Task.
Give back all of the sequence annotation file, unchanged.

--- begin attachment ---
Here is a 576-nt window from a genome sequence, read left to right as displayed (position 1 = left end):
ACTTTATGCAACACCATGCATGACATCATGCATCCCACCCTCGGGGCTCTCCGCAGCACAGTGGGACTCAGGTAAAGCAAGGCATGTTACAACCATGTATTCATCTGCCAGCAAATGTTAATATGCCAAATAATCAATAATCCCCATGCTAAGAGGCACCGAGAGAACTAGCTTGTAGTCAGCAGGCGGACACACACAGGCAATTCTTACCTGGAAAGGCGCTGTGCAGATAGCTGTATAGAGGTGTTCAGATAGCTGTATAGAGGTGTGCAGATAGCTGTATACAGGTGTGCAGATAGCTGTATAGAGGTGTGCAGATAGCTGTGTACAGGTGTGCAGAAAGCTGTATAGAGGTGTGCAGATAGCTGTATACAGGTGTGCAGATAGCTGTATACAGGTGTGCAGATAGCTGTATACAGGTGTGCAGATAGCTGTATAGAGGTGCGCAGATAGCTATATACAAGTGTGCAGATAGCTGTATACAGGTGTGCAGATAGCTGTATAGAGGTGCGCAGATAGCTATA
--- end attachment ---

Here is a 576-nt window from a genome sequence, read left to right as displayed (position 1 = left end):
ACTTTATGCAACACCATGCATGACATCATGCATCCCACCCTCGGGGCTCTCCGCAGCACAGTGGGACTCAGGTAAAGCAAGGCATGTTACAACCATGTATTCATCTGCCAGCAAATGTTAATATGCCAAATAATCAATAATCCCCATGCTAAGAGGCACCGAGAGAACTAGCTTGTAGTCAGCAGGCGGACACACACAGGCAATTCTTACCTGGAAAGGCGCTGTGCAGATAGCTGTATAGAGGTGTTCAGATAGCTGTATAGAGGTGTGCAGATAGCTGTATACAGGTGTGCAGATAGCTGTATAGAGGTGTGCAGATAGCTGTGTACAGGTGTGCAGAAAGCTGTATAGAGGTGTGCAGATAGCTGTATACAGGTGTGCAGATAGCTGTATACAGGTGTGCAGATAGCTGTATACAGGTGTGCAGATAGCTGTATAGAGGTGCGCAGATAGCTATATACAAGTGTGCAGATAGCTGTATACAGGTGTGCAGATAGCTGTATAGAGGTGCGCAGATAGCTATA